Understanding Evolution

Triggering adaptive radiation

An adaptive radiation generally means an event in which a lineage rapidly diversifies, with the newly formed lineages evolving different adaptations. Different factors may trigger adaptive radiations, but each is a response to an opportunity.

Beetle radiations may have been triggered by adaptations for feeding on flowering plants The evolution of a key adaptation
A key adaptation usually means an adaptation that allows the organism to evolve to exploit a new niche or resource. A key adaptation may open up many new niches to an organism and provide the opportunity for an adaptive radiation. For example, beetle radiations may have been triggered by adaptations for feeding on flowering plants.

Release from competition/vacated niches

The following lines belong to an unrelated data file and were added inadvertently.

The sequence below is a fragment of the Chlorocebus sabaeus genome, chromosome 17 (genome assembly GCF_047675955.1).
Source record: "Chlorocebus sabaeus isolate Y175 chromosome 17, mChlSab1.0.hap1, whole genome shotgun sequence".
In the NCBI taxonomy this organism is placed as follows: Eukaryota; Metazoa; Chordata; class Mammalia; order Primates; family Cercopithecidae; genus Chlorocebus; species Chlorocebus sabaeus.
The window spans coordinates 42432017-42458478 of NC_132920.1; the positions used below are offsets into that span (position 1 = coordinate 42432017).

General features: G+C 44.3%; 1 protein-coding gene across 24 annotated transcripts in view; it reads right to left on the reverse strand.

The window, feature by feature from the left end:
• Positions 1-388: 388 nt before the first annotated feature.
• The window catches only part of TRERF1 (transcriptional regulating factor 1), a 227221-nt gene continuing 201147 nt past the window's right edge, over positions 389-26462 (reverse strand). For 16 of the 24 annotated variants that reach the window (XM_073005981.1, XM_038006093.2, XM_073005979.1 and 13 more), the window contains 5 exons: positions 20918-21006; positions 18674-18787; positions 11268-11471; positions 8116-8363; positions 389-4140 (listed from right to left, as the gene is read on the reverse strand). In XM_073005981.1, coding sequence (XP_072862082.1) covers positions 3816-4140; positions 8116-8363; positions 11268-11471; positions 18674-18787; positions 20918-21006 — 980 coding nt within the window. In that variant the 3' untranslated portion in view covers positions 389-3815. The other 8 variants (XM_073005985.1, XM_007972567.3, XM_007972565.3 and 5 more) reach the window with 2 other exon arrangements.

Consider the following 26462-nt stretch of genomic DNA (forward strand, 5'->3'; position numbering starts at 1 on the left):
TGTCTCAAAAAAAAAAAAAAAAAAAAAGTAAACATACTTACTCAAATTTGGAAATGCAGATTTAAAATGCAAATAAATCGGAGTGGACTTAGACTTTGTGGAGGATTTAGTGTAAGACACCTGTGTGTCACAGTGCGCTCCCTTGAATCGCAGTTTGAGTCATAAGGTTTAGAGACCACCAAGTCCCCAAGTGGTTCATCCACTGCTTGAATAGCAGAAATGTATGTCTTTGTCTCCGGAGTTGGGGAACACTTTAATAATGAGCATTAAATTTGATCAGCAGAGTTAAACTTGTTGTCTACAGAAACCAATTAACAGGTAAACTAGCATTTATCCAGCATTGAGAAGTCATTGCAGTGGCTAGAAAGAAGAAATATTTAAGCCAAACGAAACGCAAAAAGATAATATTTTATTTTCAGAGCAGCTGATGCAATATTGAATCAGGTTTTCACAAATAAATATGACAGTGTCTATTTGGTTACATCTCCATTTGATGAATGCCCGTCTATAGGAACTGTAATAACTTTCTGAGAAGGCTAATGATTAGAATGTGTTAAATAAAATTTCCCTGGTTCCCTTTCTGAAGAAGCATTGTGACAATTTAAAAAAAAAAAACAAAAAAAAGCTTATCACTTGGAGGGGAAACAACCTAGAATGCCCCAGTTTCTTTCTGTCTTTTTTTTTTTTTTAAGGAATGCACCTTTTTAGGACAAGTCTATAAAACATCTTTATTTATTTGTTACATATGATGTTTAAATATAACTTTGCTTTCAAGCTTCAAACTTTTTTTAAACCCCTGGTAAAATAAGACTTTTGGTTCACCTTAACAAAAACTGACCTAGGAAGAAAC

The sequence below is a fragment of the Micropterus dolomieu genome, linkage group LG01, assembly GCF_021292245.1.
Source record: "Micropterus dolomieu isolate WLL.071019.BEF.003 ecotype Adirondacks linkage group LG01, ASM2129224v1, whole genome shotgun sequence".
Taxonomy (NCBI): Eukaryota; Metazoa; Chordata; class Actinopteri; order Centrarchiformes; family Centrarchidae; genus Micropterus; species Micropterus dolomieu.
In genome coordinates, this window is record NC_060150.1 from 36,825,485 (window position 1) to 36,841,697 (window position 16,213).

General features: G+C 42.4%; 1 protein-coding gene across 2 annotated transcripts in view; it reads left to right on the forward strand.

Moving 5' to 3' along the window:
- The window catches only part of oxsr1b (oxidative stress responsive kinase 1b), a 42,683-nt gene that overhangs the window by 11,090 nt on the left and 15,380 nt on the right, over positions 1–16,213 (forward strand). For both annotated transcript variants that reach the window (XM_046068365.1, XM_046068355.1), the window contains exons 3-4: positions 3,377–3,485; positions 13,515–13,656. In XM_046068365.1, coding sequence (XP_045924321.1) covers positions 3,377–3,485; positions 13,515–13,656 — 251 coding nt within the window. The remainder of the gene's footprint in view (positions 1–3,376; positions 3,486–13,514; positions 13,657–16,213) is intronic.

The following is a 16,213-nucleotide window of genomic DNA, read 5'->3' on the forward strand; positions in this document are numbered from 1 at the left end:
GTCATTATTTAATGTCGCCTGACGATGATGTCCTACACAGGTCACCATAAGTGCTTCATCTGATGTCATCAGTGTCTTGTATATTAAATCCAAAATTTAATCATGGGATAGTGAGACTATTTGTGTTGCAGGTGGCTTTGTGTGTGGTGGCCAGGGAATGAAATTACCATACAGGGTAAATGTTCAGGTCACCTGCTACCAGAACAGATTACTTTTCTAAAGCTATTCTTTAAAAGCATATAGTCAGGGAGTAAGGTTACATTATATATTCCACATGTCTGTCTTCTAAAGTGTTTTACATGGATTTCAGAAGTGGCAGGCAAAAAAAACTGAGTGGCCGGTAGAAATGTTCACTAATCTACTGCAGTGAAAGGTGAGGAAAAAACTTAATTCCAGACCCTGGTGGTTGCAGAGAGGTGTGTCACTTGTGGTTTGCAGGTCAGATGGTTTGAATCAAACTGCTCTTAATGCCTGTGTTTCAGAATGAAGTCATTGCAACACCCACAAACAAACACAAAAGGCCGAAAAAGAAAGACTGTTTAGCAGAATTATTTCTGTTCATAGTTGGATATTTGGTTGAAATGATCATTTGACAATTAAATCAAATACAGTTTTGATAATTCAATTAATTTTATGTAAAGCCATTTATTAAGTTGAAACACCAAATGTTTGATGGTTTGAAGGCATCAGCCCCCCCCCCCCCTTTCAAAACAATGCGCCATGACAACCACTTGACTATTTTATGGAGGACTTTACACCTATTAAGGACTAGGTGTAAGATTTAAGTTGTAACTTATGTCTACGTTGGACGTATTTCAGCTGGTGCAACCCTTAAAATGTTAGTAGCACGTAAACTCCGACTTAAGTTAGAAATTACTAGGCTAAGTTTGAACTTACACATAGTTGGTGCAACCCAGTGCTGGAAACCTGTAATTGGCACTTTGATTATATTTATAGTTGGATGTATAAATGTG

Lineages that invade islands may give rise to adaptive radiations because the invaders are free from competition with other species. On the mainland, other species may fill all the possible ecological niches, making it impossible for a lineage to split into new forms and diversify. On an island, however, these niches may be empty. Extinctions can also empty ecological niches and make an adaptive radiation possible. For example, open niches vacated by dinosaur extinctions may have allowed mammals to radiate into these positions in the terrestrial food web.

The extinction of the dinosaurs at the end of the Cretaceous may have allowed mammal radiation

Specialization may subdivide a single niche into many new niches. For example, cichlid fishes have diversified in East African lakes into more than 600 species. This diversification may have been possible because different fish lineages evolved to take advantage of different foods (including insects, algae, mollusks, small fish, large fish, other fishes' scales, and even other fishes' eyes!).

Diverse Cichlid Fishes of Lake Malawi


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Beetle photo © Windsor Aguirre; Cichlid photos courtesy of Michael K. Oliver, Ph.D.

Understanding Evolution © 2015 by The University of California Museum of Paleontology, Berkeley, and the Regents of the University of California